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Celebrating LGBTQIA+ History and Culture at Georgetown

As the first Catholic and Jesuit higher education institution to establish an LGBTQ Resource Center in 2008, Georgetown celebrates LGBTQIA+ identities and communities — best understood in the context of each person’s identities and communities — and draws upon our Jesuit values to continue to advance equity and inclusion.

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LGBTQIA+ History Month

Georgetown joins the nation in celebrating LGBTQIA+ History Month — known at Georgetown as OUTober — honoring the legacies, accomplishments and contributions of our LGBTQIA+ community to Georgetown and the world at large.

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Pronoun Practices for Teaching and Learning

Creating inclusive learning and work environments for all of our community members to learn and thrive supports our Georgetown values of community in diversity, cura personalis (care of the person) and educating the whole person.

Identity and Voices

“As a queer person who had very few, if any, queer role models in science, I hope to serve as a role model for other folks who may have struggled with their identities in the STEM fields.”

“Do the hard work to speak fluently the language of today’s foreign-policy experts, but not to forget that you are already fluent in the language of change. The future of national security demands fluency in both.”

“Attending Georgetown as a non-Catholic student means challenging yourself to figure out who and what you are going to show up for. It’s a powerful opportunity for self-definition.”

Two video stills side by side with Amanda Phillips on the left with short hair and a shirt with flamingos and Ricardo Ortiz on the right wearing a blue collared shirt

Hispanic, Latino, Latinx or Latine?

Are gender-neutral terms like Latinx and Latine tailored English speakers? What’s the right word to use? How do you know who’s a part of the community? Professors Amanda Phillips and Ricardo Ortiz weigh in on the history, complexity and cultural significance of the identity terms they use to describe themselves and their communities.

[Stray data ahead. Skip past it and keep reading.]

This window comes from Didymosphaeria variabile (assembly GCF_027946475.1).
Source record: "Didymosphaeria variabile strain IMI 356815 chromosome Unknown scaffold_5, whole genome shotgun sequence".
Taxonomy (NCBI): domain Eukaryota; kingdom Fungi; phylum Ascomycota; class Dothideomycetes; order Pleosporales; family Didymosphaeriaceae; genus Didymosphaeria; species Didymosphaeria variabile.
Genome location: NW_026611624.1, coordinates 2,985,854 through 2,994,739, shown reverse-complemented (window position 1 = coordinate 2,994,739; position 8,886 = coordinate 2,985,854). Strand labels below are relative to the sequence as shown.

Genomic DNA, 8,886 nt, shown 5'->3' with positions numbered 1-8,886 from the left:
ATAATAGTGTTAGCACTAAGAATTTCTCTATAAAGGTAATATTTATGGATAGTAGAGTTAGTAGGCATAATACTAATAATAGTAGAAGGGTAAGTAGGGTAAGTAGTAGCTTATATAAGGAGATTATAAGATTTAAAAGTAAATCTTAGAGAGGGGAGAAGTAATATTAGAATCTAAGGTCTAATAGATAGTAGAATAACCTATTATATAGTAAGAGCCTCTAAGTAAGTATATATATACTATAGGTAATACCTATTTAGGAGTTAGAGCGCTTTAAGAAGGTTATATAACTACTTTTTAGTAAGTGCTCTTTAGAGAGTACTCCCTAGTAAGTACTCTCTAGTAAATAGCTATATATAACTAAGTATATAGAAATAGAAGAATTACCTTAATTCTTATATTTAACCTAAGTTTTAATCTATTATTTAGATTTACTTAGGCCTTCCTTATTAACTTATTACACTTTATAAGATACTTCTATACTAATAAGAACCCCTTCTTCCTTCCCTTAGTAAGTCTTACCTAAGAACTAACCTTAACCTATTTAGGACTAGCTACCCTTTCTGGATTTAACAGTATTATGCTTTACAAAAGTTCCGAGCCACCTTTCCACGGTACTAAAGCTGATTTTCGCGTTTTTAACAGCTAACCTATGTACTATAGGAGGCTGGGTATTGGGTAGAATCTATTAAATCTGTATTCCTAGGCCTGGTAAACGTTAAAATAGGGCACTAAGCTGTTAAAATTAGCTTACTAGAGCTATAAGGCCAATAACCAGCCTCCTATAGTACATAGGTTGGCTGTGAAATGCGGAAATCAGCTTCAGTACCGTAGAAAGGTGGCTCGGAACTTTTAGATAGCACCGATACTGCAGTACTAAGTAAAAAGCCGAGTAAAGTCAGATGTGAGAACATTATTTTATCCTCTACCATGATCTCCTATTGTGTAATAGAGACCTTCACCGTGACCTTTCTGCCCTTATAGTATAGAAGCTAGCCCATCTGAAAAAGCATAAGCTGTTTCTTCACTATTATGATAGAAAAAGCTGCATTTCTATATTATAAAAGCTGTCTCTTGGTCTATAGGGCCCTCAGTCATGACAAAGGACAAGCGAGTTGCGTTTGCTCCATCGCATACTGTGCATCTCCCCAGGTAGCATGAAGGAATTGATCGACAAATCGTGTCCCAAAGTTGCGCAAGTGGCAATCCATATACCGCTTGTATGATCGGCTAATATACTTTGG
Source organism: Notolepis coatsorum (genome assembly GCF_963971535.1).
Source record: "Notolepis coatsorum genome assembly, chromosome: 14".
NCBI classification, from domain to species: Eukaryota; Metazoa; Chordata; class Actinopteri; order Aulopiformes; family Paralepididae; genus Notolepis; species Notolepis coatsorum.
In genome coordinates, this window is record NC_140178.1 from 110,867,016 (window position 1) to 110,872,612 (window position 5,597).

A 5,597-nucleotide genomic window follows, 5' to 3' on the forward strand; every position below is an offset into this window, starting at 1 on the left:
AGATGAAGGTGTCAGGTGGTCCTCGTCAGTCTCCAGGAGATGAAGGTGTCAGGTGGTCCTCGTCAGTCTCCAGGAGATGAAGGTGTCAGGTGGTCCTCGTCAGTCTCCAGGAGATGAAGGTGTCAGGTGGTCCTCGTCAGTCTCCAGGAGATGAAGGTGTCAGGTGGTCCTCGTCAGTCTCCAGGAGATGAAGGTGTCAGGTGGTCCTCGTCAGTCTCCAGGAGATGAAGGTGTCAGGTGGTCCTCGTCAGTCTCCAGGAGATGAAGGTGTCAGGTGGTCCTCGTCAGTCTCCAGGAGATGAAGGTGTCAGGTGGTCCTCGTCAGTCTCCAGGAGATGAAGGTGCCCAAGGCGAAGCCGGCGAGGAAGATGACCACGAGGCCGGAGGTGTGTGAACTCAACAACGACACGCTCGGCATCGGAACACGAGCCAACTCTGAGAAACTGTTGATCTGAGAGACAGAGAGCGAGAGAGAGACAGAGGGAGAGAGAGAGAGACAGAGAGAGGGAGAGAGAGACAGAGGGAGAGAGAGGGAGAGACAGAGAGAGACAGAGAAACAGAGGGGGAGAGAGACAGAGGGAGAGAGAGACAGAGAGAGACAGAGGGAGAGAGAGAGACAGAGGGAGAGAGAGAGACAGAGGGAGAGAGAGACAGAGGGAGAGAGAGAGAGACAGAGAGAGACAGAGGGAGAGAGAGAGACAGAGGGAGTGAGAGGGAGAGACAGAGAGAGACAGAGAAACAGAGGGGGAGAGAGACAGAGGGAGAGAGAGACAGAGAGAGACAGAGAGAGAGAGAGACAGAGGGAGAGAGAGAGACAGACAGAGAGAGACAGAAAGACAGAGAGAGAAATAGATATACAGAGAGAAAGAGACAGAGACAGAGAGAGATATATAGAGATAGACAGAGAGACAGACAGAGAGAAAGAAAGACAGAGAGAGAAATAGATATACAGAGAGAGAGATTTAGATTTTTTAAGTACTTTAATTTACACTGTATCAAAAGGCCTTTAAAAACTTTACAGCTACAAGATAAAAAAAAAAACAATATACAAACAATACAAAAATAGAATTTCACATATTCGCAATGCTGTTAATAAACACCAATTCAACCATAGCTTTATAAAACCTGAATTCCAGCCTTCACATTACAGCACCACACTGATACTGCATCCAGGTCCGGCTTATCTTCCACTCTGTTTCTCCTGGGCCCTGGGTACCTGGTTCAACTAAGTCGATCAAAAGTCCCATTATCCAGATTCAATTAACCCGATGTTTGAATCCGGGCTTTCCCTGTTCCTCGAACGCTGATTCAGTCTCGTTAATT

A Testimonial

Trevor O'Connor standing in front of a stone building

“The lack of writing and scholarship on LGBTQ topics in political science demonstrates the need for more research in this area, and reaffirmed my commitment to academia and using research, data, theory and concepts to push for a better society.”

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LGBTQIA+ Histories at Georgetown

To acknowledge and record the work done by LGBTQIA+ students from the 1970s to the founding of the LGBTQ Resource Center in 2008, the center created a blog with a timeline of events, archives and interviews with staff, faculty and alumni.

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Campus Traditions

Lavender Graduation is a special ceremony during commencement season for LGBTQIA+ undergraduate and graduate students to acknowledge their achievements, contributions and unique experiences at Georgetown.

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Legacy of LGBTQIA+ Advocacy

New generations of Georgetown students are taking up the legacy of LGBTQIA+ advocacy, organizing for the community and finding support among each other.